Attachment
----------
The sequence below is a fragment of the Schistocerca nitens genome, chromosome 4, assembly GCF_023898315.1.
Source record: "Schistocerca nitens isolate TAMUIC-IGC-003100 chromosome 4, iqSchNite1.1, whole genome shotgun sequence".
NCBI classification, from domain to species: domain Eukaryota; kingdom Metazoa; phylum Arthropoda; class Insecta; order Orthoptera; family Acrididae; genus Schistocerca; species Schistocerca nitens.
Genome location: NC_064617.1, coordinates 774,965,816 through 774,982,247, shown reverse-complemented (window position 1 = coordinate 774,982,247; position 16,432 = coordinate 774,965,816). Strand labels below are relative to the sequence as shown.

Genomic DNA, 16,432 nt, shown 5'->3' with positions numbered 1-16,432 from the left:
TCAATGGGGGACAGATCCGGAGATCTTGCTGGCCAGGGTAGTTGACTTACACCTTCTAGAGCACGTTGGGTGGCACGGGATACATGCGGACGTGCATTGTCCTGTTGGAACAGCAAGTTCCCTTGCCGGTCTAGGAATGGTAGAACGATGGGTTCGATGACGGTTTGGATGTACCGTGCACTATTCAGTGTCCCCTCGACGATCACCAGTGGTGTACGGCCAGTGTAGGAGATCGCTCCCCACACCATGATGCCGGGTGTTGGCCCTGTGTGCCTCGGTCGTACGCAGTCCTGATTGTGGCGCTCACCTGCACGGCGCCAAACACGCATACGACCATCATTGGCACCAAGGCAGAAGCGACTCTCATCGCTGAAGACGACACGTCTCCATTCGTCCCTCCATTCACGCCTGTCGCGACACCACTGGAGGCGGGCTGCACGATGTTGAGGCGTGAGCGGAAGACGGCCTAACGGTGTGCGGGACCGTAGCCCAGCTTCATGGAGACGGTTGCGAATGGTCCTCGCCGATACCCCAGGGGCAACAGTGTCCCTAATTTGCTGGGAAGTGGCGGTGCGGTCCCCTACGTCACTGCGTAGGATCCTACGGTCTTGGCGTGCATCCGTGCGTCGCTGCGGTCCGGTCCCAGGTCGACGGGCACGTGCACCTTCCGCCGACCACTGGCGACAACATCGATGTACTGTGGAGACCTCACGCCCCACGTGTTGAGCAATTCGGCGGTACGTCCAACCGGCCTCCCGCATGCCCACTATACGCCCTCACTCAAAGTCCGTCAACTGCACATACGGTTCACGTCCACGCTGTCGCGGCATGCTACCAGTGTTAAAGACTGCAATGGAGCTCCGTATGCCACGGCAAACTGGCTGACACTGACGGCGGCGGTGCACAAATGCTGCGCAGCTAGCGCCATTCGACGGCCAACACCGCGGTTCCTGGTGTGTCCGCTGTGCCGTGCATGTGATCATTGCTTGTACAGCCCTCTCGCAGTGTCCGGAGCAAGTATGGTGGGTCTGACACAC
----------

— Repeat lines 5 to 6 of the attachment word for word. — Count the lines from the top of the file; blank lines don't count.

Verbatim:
Genomic DNA, 16,432 nt, shown 5'->3' with positions numbered 1-16,432 from the left:
TCAATGGGGGACAGATCCGGAGATCTTGCTGGCCAGGGTAGTTGACTTACACCTTCTAGAGCACGTTGGGTGGCACGGGATACATGCGGACGTGCATTGTCCTGTTGGAACAGCAAGTTCCCTTGCCGGTCTAGGAATGGTAGAACGATGGGTTCGATGACGGTTTGGATGTACCGTGCACTATTCAGTGTCCCCTCGACGATCACCAGTGGTGTACGGCCAGTGTAGGAGATCGCTCCCCACACCATGATGCCGGGTGTTGGCCCTGTGTGCCTCGGTCGTACGCAGTCCTGATTGTGGCGCTCACCTGCACGGCGCCAAACACGCATACGACCATCATTGGCACCAAGGCAGAAGCGACTCTCATCGCTGAAGACGACACGTCTCCATTCGTCCCTCCATTCACGCCTGTCGCGACACCACTGGAGGCGGGCTGCACGATGTTGAGGCGTGAGCGGAAGACGGCCTAACGGTGTGCGGGACCGTAGCCCAGCTTCATGGAGACGGTTGCGAATGGTCCTCGCCGATACCCCAGGGGCAACAGTGTCCCTAATTTGCTGGGAAGTGGCGGTGCGGTCCCCTACGTCACTGCGTAGGATCCTACGGTCTTGGCGTGCATCCGTGCGTCGCTGCGGTCCGGTCCCAGGTCGACGGGCACGTGCACCTTCCGCCGACCACTGGCGACAACATCGATGTACTGTGGAGACCTCACGCCCCACGTGTTGAGCAATTCGGCGGTACGTCCAACCGGCCTCCCGCATGCCCACTATACGCCCTCACTCAAAGTCCGTCAACTGCACATACGGTTCACGTCCACGCTGTCGCGGCATGCTACCAGTGTTAAAGACTGCAATGGAGCTCCGTATGCCACGGCAAACTGGCTGACACTGACGGCGGCGGTGCACAAATGCTGCGCAGCTAGCGCCATTCGACGGCCAACACCGCGGTTCCTGGTGTGTCCGCTGTGCCGTGCATGTGATCATTGCTTGTACAGCCCTCTCGCAGTGTCCGGAGCAAGTATGGTGGGTCTGACACAC